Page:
Today Afghanistan is at a critical juncture. Its survival is at stake and its achievements are in danger of being wasted in vain. It is incumbent upon Afghan political leaders to unify and put forward a nationally inclusive fight against the Taliban. Afghanistan needs to fight the Taliban with all it has got. The Afghan people know that this fight is not just for the survival of Afghanistan. It is for preserving their freedom, achievements, dignity, and honor. It is for protecting their women, wives, sisters, and daughters from the clutches of a godless, vicious, murderous, savage terrorist group intent on killing anyone who does not abide by their fourth-century mentality of barbarism, terrorism, and savagery. Ultimately, the Taliban must be convinced that they cannot achieve a military takeover of the country and that a political settlement is the only way forward to achieving peace.
The United States and NATO must continue supporting the ANDSF and the Afghan government. Otherwise, the consequences will be disastrous. In the immediate term, the spillover effects of a government collapse and sustained militancy and terrorism in Afghanistan would threaten the security of the region, including Central Asian republics, the Russian Federation, Pakistan, Iran, and India. In Pakistan, emboldened jihadists would turn the country into a no man’s land. In the long-term, sustained Taliban violence, which would provide fertile ground for terrorism in the region, would threaten the security of European capitals as well as U.S. interests across Asia, Africa, Europe, and possibly even in America. As I argued in an article earlier this year, Afghanistan is the global front against terrorism. You lose that front, you lose everywhere.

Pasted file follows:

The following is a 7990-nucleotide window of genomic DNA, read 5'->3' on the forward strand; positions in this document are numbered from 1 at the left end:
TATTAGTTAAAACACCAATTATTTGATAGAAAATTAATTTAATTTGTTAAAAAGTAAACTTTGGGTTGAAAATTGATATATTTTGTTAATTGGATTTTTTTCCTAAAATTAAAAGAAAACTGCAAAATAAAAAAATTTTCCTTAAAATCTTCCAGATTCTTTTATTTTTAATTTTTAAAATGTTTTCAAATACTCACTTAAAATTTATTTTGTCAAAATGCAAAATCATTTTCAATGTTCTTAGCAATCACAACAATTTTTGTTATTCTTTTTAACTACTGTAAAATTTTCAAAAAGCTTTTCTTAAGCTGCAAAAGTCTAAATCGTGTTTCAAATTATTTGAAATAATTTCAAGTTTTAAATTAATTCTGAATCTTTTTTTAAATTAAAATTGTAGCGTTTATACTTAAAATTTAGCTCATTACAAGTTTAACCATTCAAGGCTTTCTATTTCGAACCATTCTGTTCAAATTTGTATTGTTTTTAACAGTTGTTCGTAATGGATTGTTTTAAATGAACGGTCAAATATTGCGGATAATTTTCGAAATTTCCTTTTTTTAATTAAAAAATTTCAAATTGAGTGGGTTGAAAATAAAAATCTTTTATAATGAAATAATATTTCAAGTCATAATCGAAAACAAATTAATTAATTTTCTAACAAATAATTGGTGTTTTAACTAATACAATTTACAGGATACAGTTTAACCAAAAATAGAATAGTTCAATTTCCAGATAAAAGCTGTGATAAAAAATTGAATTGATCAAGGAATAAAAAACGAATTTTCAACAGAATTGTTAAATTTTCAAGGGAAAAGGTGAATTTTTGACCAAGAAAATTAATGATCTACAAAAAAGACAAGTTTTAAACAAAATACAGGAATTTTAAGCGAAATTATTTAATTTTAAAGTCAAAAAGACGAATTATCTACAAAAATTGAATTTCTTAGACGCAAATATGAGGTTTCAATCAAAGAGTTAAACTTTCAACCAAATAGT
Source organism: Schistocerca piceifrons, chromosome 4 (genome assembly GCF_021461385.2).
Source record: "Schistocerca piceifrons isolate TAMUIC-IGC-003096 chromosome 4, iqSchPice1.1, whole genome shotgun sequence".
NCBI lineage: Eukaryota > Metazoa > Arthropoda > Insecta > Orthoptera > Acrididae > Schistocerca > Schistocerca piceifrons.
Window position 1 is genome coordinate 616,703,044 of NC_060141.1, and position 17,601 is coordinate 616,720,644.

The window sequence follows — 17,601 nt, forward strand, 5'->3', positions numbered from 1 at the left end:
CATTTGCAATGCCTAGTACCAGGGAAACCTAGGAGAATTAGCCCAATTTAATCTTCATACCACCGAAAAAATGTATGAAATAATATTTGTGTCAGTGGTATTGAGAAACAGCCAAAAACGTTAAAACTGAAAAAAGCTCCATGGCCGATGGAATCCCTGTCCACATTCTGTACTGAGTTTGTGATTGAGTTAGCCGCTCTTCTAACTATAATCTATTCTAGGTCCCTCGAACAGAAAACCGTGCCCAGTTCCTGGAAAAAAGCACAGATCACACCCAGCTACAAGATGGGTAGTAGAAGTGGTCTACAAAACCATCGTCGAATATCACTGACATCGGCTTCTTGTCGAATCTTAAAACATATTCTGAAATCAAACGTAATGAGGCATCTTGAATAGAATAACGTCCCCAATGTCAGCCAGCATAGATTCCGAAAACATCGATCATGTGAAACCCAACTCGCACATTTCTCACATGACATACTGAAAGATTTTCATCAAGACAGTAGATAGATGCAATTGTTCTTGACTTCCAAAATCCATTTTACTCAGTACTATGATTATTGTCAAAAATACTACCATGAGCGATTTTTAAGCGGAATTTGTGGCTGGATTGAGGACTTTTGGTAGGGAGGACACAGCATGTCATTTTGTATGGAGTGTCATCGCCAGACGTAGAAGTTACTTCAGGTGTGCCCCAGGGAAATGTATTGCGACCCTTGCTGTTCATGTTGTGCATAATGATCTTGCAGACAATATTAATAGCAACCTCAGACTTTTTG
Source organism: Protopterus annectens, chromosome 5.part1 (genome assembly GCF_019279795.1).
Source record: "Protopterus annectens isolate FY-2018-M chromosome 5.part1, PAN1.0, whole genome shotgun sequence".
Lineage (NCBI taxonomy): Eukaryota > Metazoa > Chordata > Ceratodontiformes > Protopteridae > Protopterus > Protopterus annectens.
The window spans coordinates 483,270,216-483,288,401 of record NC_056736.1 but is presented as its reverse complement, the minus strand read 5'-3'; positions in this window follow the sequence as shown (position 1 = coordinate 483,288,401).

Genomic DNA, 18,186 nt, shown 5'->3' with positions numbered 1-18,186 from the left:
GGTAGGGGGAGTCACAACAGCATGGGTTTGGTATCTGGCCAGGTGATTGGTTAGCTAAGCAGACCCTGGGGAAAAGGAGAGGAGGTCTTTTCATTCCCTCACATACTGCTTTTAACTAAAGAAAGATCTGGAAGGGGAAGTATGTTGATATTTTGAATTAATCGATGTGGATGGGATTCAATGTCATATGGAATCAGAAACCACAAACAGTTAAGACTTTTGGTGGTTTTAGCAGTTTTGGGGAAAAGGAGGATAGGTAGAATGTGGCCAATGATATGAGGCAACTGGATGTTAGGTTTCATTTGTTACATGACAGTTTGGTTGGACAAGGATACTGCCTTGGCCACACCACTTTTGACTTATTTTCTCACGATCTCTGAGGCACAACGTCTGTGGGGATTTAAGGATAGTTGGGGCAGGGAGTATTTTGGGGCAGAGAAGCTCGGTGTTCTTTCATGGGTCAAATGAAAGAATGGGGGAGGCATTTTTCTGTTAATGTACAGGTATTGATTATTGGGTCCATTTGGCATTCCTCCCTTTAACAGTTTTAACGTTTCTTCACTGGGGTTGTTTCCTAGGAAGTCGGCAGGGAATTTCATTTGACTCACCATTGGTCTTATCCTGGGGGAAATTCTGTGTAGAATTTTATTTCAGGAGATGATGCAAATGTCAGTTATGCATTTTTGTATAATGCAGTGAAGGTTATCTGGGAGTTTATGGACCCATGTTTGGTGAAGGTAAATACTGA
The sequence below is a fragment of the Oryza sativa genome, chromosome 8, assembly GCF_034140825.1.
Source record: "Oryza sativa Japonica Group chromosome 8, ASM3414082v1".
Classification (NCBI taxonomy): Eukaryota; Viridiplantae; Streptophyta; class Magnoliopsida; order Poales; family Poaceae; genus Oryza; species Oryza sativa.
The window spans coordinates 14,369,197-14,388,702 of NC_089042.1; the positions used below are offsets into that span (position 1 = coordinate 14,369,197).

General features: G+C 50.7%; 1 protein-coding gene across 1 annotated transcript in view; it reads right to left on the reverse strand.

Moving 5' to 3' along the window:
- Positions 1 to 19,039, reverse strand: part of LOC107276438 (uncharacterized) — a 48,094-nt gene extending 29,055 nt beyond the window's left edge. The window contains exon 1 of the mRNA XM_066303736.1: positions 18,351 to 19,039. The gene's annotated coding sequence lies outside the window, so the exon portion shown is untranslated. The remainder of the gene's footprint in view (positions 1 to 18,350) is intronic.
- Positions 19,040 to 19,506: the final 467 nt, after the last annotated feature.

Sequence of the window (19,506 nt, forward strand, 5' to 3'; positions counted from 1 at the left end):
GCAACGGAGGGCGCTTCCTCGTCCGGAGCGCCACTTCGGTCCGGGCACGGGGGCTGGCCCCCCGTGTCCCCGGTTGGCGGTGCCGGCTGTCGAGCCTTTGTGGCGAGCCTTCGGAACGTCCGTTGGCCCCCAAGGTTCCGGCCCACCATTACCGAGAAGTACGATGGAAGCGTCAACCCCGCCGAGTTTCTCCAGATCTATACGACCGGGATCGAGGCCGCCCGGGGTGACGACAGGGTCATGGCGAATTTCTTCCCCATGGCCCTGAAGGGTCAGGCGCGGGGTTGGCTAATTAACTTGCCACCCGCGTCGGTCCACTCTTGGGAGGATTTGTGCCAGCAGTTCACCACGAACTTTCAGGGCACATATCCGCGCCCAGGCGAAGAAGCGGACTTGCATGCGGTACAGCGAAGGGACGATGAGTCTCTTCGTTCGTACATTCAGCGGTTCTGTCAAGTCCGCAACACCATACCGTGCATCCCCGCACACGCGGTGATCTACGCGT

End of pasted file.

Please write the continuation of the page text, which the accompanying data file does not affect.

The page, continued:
Rafi Khetab is a national security analyst and Vice President of Operations at CAPITALIZE LLC, a DC-based government consulting firm. He previously worked for the U.S. government in Afghanistan for several years. He holds two advanced degrees in international relations from Georgetown University’s School of Foreign Service, and the American University’s School of International Service.
This article first appeared earlier this week and is being republished due to reader interest.